Session Title: Metabolic & Crystal Arthropathies Poster I: Clinical
Session Type: Poster Session (Sunday)
Session Time: 9:00AM-11:00AM
Background/Purpose: Gout is a disorder of uric acid metabolism and often presents as acute severe joint pain. Previous work from our group suggests that all-cause hospitalizations in patients with gout in the United States (US) have significantly increased in the last 22 years. The current study focused on identifying potential reasons for the excess hospitalizations.
Methods: The Nationwide Inpatient Sample (NIS) is a stratified random sample of all US community hospitals. It is the only US national hospital database with information on all patients, regardless of payer, including persons covered by Medicare, Medicaid, private insurance, and the uninsured. We examined all inpatient hospitalizations in the NIS in 2016 among patients 40 years or older with a primary or secondary diagnosis of gout and compared them to total all-cause hospitalizations in patients without a gout diagnosis in the same age group during the same period. Over 69,800 ICD 10 diagnoses codes were collapsed into a smaller number of clinically meaningful categories, consistent with the Centers for Disease Control (CDC) Clinical Classification Software. The top 15 primary causes for hospitalization were evaluated and compared between the two cohorts.
Results: In 2016, there were 892,379 all-cause hospitalizations in the US in patients with gout with 14,135 (1.6%) of these for primary diagnosis of gout. The primary diagnoses for remaining 878,244 hospitalizations in patients with gout were compared with those in 21.9 million hospitalizations in the general US population without gout. The most common primary cause of hospitalizations in both cohorts was septicemia (7.8% in gout vs. 7.4% in general population). Significant differences were seen in several other categories. For example, acute renal failure was twice as frequent among gout patients (39,455 hospitalizations, 4.5%) compared to the general population (458,920 hospitalizations, 2.1%) (Relative Risk (RR) 2.11, 95% CI 2.08 – 2.13, p< 0.0001). Hospitalizations for “hypertensive complications and secondary hypertension” were also higher (35,435, 4.0% in gout vs 370,400, 1.7% in general population, RR 2.35, 95% CI 2.32 – 2.37, p< 0.0001). Hospitalizations from gastrointestinal bleeding were 30% more common in gout patients, perhaps associated with concomitant NSAID treatments (Figure).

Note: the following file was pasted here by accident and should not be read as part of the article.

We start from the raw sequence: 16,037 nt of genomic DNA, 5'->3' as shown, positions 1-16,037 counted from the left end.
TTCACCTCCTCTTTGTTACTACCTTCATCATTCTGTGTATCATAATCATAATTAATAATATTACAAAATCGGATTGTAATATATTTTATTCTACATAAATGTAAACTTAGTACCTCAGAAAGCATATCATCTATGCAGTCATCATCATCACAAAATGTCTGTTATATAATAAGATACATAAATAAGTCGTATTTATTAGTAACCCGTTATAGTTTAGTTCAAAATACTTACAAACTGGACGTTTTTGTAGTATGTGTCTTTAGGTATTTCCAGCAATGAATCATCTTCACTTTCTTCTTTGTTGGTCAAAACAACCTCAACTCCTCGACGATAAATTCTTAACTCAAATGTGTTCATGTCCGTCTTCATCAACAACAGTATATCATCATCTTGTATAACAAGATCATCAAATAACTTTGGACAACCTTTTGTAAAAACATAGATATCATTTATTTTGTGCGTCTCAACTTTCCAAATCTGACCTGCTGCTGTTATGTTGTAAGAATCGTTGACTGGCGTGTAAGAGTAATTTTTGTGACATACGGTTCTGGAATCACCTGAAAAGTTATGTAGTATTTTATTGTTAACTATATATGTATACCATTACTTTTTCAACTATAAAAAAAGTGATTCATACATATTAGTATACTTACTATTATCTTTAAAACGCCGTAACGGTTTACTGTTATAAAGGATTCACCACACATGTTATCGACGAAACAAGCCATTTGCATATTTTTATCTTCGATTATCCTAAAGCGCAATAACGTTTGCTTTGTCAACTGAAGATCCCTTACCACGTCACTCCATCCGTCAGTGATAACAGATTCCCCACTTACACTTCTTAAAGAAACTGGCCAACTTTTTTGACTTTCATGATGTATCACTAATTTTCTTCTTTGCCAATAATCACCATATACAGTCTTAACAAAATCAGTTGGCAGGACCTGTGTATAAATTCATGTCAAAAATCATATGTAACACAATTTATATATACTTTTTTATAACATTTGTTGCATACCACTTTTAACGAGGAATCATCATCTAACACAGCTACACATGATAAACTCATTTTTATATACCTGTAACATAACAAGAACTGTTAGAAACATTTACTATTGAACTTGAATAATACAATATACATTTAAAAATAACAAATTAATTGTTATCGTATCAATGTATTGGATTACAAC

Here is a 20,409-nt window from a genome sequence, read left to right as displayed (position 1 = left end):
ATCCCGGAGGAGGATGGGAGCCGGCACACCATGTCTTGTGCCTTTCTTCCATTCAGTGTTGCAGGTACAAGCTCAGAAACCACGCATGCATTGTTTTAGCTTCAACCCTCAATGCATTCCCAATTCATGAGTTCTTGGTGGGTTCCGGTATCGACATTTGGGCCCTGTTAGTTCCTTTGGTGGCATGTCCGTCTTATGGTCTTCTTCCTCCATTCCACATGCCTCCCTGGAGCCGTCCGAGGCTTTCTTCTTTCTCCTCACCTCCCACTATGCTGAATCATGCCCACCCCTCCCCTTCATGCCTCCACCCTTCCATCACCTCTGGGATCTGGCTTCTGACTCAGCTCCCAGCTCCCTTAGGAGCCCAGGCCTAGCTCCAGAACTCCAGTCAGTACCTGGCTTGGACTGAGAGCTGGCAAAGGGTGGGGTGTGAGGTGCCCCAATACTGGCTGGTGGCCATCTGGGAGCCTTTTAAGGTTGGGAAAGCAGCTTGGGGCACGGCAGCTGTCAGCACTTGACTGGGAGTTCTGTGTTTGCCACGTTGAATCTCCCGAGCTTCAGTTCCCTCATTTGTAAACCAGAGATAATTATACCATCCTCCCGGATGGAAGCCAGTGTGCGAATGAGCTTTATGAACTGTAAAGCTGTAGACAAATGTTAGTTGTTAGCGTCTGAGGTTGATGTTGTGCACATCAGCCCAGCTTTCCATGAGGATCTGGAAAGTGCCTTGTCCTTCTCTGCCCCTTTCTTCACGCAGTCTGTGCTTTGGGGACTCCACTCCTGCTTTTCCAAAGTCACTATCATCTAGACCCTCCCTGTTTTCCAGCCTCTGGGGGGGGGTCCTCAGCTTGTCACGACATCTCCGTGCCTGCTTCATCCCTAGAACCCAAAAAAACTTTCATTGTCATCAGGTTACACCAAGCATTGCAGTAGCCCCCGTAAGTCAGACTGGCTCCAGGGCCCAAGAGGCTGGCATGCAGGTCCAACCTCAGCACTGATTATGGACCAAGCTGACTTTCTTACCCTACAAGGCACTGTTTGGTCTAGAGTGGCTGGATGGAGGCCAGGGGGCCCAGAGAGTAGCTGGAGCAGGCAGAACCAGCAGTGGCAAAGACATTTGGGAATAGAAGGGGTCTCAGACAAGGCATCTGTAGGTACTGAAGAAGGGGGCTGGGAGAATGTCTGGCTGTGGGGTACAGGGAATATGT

Conclusion: Among patients with gout, a far greater proportion of serious hospitalizations are related to renal and cardiovascular complications as compared to age-matched general population.
This calls for an increased awareness and management of serious co-morbid conditions in patients with gout.
To cite this abstract in AMA style:Mithal A, Sehgal M, Singh G. Gout in the US: Significant Association with Cardiovascular and Renal Disease Hospitalizations – A Nationwide Study [abstract]. Arthritis Rheumatol. 2019; 71 (suppl 10). https://acrabstracts.org/abstract/gout-in-the-us-significant-association-with-cardiovascular-and-renal-disease-hospitalizations-a-nationwide-study/. Accessed April 13, 2021.
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ACR Meeting Abstracts - https://acrabstracts.org/abstract/gout-in-the-us-significant-association-with-cardiovascular-and-renal-disease-hospitalizations-a-nationwide-study/